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Island Investing

Riffs, rants, and the upside of investing from way off Wall Street


Island Investing: Naked Shorting

Q. What is “naked shorting”?

A. As I explained last week, shorting is a way to profit from a decline in the price of a stock. Shortsellers, though often vilified, play an important role in the stock market and were the first to spot the frauds at Enron and WorldCom.

It is important to distinguish naked shorting from regular shorting. In its simplest terms, naked shorting involves selling shares of stock that don’t exist. While not always forbidden, naked shorting done to manipulate a company’s stock price is unequivocally illegal.

Illegal naked shorting is typically done by hedge funds, or so it is theorized, with indirect support from those funds’ brokerages and an institution called DTCC, a critical player in the administrative world of stock certificates.

How do hedge funds short shares of stock that don’t exist? Depending on your point of view, naked shortsellers can create those shares out of thin air due to either glaring inefficiencies in the back-office world of certificate transfers…or institutionalized fraud on a massive scale.

The heart of the naked shorting issue revolves around locating shares to short. Last week I mentioned how in the process of shorting a stock a brokerage must first locate those shares for its shortselling client, typically borrowing them for a fee from another customer. The brokerages don’t always find those shares quickly, though. Brokerages often allow hedge funds to short shares before they have actually been located.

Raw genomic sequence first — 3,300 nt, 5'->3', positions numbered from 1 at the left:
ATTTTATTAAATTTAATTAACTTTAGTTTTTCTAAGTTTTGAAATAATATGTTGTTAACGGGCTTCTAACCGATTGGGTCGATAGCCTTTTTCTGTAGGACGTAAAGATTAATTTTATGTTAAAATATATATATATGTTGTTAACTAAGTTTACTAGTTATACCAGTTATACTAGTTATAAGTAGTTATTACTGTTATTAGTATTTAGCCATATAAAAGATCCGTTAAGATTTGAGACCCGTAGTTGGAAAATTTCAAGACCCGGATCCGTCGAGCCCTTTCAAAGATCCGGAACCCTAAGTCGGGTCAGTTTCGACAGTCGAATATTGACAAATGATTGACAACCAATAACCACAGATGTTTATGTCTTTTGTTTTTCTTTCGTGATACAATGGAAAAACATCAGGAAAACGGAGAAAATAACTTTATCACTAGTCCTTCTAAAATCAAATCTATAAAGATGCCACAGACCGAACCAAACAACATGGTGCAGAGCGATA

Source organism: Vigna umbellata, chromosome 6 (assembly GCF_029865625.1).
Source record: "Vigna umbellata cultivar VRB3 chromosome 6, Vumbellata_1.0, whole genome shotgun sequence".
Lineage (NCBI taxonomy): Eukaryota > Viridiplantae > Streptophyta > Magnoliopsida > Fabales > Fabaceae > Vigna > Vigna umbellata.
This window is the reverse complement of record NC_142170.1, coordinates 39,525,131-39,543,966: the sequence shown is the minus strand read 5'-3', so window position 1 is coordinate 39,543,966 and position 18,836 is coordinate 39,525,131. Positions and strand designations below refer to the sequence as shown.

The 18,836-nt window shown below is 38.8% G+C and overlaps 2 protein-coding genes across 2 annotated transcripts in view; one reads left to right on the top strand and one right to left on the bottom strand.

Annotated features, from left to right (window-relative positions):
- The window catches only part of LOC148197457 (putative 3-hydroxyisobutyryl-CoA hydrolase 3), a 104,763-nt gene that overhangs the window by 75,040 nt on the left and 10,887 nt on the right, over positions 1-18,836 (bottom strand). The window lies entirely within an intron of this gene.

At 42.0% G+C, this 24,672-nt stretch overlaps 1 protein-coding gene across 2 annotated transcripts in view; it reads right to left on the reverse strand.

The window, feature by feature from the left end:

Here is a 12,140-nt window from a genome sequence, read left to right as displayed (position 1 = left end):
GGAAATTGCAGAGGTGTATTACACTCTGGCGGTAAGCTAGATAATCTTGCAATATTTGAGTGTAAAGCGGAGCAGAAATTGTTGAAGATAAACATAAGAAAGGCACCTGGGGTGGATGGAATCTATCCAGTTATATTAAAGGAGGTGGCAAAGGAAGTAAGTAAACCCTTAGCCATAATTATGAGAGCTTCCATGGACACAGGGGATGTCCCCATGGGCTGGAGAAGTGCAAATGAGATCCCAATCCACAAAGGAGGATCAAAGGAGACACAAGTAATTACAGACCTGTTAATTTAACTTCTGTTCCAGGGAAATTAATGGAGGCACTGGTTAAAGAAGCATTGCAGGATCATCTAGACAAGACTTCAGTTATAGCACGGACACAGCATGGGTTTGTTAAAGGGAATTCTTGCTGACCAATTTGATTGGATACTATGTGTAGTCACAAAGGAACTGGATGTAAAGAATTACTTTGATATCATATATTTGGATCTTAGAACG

Can you see where this is going? The potential exists for aggressive hedge funds to keep asking for more and more shares to short, and as long as the brokerage keeps assuming it will be able to find those shares…and the DTCC keeps looking the other way…the pressure exerted by that naked shorting can continue to drive a stock’s price lower. By effectively shorting counterfeit shares, hedge funds can drive a company’s stock price significantly lower.

Wall Street denies naked shorting is a problem. Others, including the CEOs of companies that claim to be victims of naked shorting, believe otherwise. I’ll leave it to you to form your own opinion.